Here’s yet another reason why you should go to SEMA this year. It’s a bit too far away for myself to visit the event, but I would at least want to see this Mustang up close.
John Heermann – 23 years old – created this ‘68 styled Mustang GT from a new 2012 Mustang. And it looks just great. Ford should take a look at this and let this Mustang inspire them for their new yet to be designed Mustang model. Seriously!
Here’s how he did it:
“The Retro Stang features ‘68 and ‘69 Mustang sheetmetal hand grafted into the nose, tail and rear quarter panels of the 2012 Mustang GT body. The hood has been lengthened 14-inches and the rocker panels custom made.The headlight doors and rear fender caps were hand built from scratch by Heermann. Another feature you might notice is the raised back glass to give it the angle for the fastback look.”
[Via Mustang Heaven]
How awesome is this?! This Brooklyn artist is making an entire 1969 Mustang from scratch… from paper:
In his latest work One Piece at a Time, Brooklyn artist Jonathan Brand has constructed every single part of a 1969 Mustang coupe at 1:1 scale out of nothing but paper. Using digital drawings as a source, he printed the blueprints with a large-format inkjet printer. The components were then meticulously cut out and folded into a wide range of objects including spark plugs, nuts and bolts, a radiator, and even the individual tire treads. The final work will not be assembled into an entire vehicle, but rather displayed as loose miniature sculptures.
Thinking back about the reason that I initially started this blog, this is a good one for the series of posts I wrote about ‘the quest’. Not sure if I have the patience for this though. But just look at this stuff, how cool is that, seriously. I gotta go see this!
More pictures and video (!) at This is Colossal, go check it out.
"Let’s revert to the slab stern and high luggage compartment, the nearly vertical rear window, the leather strap and ‘chunk of road machinery’ feeling."
That’s from a multipage document describing the need for an American four-passenger sports car, a text leading to one of the most successful product launches Detroit ever enjoyed, Ford’s April 1964 Mustang. Written in 1956, it was presented to — and furiously rejected by — Harley J. Earl, General Motors’ styling chief. Its author, Barney Clark, wrote Corvette advertising copy at the time. A few years later, working for J. Walter Thompson on the Ford account, he talked with product planner Don Frey about it. Lee Iacocca may be the "father of the Mustang," but he got the notion via Frey and Clark, and thus indirectly from GM. Even the final 108-inch wheelbase was first determined by GM’s Anatole Lapine, who subsequently became Porsche’s design leader. Nothing’s simple in the car-design business.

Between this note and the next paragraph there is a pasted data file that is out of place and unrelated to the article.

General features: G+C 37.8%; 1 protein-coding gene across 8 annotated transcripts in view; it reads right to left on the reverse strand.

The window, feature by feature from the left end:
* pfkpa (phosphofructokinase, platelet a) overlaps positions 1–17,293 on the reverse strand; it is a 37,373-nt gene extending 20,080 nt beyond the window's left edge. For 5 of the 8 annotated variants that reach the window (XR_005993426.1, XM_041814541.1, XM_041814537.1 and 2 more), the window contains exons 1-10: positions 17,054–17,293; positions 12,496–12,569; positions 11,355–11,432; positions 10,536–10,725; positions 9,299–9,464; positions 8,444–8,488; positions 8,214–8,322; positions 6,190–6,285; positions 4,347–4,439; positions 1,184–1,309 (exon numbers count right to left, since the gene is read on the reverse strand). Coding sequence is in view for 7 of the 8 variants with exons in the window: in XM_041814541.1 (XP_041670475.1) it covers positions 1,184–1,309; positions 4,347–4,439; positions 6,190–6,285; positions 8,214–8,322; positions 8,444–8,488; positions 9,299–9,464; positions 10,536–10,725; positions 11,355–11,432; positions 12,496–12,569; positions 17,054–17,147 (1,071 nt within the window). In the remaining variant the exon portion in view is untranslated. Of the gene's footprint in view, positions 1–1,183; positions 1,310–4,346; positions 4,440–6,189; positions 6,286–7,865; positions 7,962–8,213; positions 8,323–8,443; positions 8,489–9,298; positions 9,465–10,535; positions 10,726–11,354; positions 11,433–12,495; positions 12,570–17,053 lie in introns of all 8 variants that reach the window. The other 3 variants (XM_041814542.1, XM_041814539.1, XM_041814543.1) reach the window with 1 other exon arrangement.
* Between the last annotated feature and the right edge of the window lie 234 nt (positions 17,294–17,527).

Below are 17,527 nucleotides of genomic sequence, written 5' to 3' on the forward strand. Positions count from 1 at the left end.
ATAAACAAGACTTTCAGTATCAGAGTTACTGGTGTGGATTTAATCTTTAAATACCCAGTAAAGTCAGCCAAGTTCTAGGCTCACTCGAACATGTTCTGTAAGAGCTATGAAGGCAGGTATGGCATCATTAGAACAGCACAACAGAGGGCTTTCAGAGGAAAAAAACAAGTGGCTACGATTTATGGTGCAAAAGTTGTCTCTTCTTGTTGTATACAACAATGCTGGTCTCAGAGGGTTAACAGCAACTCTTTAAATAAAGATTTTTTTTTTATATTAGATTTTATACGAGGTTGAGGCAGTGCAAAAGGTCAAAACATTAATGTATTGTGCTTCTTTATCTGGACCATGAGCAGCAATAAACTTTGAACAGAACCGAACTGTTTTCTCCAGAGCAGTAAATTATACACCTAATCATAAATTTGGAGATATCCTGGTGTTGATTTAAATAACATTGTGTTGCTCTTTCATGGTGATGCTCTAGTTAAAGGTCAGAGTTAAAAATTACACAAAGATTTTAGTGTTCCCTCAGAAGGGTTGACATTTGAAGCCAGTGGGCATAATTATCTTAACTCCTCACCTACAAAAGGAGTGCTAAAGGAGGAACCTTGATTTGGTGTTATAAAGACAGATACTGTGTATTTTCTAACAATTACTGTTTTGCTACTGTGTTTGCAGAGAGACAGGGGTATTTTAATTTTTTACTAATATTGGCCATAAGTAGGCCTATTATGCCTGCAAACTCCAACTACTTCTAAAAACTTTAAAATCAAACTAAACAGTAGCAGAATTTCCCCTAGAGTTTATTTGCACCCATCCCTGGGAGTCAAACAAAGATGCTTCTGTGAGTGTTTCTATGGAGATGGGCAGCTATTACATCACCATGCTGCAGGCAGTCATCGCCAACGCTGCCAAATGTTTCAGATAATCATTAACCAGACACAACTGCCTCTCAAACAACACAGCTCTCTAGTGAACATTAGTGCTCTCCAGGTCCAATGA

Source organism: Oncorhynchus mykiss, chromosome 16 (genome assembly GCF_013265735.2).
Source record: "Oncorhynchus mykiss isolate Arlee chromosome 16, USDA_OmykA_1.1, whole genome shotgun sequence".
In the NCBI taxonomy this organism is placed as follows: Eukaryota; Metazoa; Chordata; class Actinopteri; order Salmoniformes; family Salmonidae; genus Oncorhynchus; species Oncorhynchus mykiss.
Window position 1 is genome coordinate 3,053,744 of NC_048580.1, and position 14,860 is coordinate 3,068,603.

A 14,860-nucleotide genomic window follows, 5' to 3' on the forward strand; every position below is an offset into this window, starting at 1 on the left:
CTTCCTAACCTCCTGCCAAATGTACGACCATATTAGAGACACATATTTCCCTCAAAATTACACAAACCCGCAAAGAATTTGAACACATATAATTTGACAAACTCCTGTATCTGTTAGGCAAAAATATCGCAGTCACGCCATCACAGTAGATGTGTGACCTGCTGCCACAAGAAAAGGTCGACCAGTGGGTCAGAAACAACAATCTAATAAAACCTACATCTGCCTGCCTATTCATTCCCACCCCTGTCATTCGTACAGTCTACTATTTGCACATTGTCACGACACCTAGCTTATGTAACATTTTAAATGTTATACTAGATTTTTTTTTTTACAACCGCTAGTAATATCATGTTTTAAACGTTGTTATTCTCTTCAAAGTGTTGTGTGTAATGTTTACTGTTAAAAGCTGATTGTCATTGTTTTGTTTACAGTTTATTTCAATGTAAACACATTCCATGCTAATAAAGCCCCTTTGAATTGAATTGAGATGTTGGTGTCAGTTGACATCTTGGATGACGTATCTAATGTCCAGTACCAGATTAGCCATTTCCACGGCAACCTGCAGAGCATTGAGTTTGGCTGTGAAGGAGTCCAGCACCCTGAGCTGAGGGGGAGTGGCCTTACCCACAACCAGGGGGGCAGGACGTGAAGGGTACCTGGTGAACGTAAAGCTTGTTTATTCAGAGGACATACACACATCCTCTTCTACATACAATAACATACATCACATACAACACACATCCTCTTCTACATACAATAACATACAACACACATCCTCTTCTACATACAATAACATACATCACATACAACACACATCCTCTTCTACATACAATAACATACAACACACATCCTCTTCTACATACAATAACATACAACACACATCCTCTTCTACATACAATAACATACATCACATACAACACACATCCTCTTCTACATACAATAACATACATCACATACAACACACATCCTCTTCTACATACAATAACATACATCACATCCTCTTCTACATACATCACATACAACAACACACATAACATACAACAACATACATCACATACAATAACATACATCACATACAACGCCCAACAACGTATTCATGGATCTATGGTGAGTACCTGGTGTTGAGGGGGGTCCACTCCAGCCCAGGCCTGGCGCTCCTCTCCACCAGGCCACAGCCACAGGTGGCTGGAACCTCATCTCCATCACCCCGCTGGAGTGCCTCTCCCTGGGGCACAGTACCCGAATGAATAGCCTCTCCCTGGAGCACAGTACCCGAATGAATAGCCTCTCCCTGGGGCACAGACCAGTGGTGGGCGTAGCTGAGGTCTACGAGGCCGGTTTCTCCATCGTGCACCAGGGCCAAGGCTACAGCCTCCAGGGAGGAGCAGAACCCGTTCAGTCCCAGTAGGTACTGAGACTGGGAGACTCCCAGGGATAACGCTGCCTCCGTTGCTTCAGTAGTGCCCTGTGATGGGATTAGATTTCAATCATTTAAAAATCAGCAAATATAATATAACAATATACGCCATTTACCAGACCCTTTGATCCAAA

Jon Patrick of The Selvedge Yard (fascinating blog btw) posted an article from The Muscle Car Review (March 1987) that was titled ‘The Greatest Chase of All’ and that was fully dedicated to a behind the scenes look of how they filmed Bullitt, the grandaddy of car pursuit movies. Required reading for all of us.
We set out to learn what the recipe is for such a successful chase sequence. What we found out was that there is none; it was pretty much a hit and miss thing and, as Ron Riner put it, “other people have tried to put the same combination together to get the same results and haven’t really done it. Before we’d shoot a scene, everyone, the location people, the police department, the stuntmen, the director and Steve, would get into discussions. We realized we didn’t know what to do because no one had ever done this before.” What hadn’t been done before was a chase scene, done “at speed”(up to 110 miles per hour) through the city streets and not on a movie studio back lot. Bud Elkins said, “I think it was the first time they did a complete car chase at normal camera speed. What you saw is what really happened. It was real!”
Don’t wait any longer, head over to The Selvedge Yard to read the whole piece.
In a new series of blogposts that I’m preparing I wanted to expand the focus of this blog to all classic muscle cars, and for once not just the Mustang. And although I’m not ready yet with those posts, the news about the Camustenger seemed like the perfect way to announce this new series. Why? Because it really is the Camaro, Mustang and Challenger mixed up. Not bad even :)
It is just a model but still worth checking out. You can find more information about this Camustenger right here.
At the Gran Turismo Awards at this year’s SEMA, this 1970’s Ford Mustang “Trans-Cammer” took home the award. And what does that mean exactly? Well that means it’ll get the digital treatment to feature in the 5th edition of the Gran Turismo game… so you’ll be able to drive it, quite literally (albeit still virtually) :)